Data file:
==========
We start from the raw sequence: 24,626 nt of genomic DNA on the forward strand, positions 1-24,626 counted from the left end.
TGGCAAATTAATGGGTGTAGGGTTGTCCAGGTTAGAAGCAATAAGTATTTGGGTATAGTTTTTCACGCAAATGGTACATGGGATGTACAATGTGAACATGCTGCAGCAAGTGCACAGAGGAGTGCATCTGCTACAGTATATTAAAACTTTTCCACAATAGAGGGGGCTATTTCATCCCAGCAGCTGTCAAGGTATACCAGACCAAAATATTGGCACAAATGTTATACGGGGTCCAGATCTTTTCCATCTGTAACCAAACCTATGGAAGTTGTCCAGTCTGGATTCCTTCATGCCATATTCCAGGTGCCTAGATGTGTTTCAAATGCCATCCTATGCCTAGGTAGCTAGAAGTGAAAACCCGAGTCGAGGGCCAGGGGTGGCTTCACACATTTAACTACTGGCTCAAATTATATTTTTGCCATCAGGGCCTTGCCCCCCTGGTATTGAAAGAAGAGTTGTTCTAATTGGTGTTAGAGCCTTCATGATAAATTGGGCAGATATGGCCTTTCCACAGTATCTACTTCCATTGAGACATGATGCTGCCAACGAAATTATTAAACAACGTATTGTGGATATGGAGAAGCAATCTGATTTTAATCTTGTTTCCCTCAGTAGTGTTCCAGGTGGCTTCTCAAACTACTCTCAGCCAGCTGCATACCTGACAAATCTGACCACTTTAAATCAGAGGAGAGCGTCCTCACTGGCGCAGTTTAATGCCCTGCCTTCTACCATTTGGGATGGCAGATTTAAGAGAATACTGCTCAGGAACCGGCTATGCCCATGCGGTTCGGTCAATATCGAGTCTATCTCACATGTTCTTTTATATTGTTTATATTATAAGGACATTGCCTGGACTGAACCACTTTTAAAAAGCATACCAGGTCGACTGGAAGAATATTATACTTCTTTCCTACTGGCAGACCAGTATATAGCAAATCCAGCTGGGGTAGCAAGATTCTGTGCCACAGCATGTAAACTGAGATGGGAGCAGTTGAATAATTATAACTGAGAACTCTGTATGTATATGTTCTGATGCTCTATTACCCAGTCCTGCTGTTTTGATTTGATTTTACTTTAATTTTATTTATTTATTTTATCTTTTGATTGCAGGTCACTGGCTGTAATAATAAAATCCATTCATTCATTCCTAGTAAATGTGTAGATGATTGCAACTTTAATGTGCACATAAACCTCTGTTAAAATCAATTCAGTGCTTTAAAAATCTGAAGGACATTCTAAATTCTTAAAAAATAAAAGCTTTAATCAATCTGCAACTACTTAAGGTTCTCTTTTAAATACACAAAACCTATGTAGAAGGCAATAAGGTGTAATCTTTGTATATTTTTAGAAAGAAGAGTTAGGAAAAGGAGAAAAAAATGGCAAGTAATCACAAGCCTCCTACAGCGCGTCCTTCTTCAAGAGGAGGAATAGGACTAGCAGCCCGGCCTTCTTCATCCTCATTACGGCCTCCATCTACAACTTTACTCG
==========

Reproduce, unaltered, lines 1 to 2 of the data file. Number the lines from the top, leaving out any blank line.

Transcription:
We start from the raw sequence: 24,626 nt of genomic DNA on the forward strand, positions 1-24,626 counted from the left end.
TGGCAAATTAATGGGTGTAGGGTTGTCCAGGTTAGAAGCAATAAGTATTTGGGTATAGTTTTTCACGCAAATGGTACATGGGATGTACAATGTGAACATGCTGCAGCAAGTGCACAGAGGAGTGCATCTGCTACAGTATATTAAAACTTTTCCACAATAGAGGGGGCTATTTCATCCCAGCAGCTGTCAAGGTATACCAGACCAAAATATTGGCACAAATGTTATACGGGGTCCAGATCTTTTCCATCTGTAACCAAACCTATGGAAGTTGTCCAGTCTGGATTCCTTCATGCCATATTCCAGGTGCCTAGATGTGTTTCAAATGCCATCCTATGCCTAGGTAGCTAGAAGTGAAAACCCGAGTCGAGGGCCAGGGGTGGCTTCACACATTTAACTACTGGCTCAAATTATATTTTTGCCATCAGGGCCTTGCCCCCCTGGTATTGAAAGAAGAGTTGTTCTAATTGGTGTTAGAGCCTTCATGATAAATTGGGCAGATATGGCCTTTCCACAGTATCTACTTCCATTGAGACATGATGCTGCCAACGAAATTATTAAACAACGTATTGTGGATATGGAGAAGCAATCTGATTTTAATCTTGTTTCCCTCAGTAGTGTTCCAGGTGGCTTCTCAAACTACTCTCAGCCAGCTGCATACCTGACAAATCTGACCACTTTAAATCAGAGGAGAGCGTCCTCACTGGCGCAGTTTAATGCCCTGCCTTCTACCATTTGGGATGGCAGATTTAAGAGAATACTGCTCAGGAACCGGCTATGCCCATGCGGTTCGGTCAATATCGAGTCTATCTCACATGTTCTTTTATATTGTTTATATTATAAGGACATTGCCTGGACTGAACCACTTTTAAAAAGCATACCAGGTCGACTGGAAGAATATTATACTTCTTTCCTACTGGCAGACCAGTATATAGCAAATCCAGCTGGGGTAGCAAGATTCTGTGCCACAGCATGTAAACTGAGATGGGAGCAGTTGAATAATTATAACTGAGAACTCTGTATGTATATGTTCTGATGCTCTATTACCCAGTCCTGCTGTTTTGATTTGATTTTACTTTAATTTTATTTATTTATTTTATCTTTTGATTGCAGGTCACTGGCTGTAATAATAAAATCCATTCATTCATTCCTAGTAAATGTGTAGATGATTGCAACTTTAATGTGCACATAAACCTCTGTTAAAATCAATTCAGTGCTTTAAAAATCTGAAGGACATTCTAAATTCTTAAAAAATAAAAGCTTTAATCAATCTGCAACTACTTAAGGTTCTCTTTTAAATACACAAAACCTATGTAGAAGGCAATAAGGTGTAATCTTTGTATATTTTTAGAAAGAAGAGTTAGGAAAAGGAGAAAAAAATGGCAAGTAATCACAAGCCTCCTACAGCGCGTCCTTCTTCAAGAGGAGGAATAGGACTAGCAGCCCGGCCTTCTTCATCCTCATTACGGCCTCCATCTACAACTTTACTCG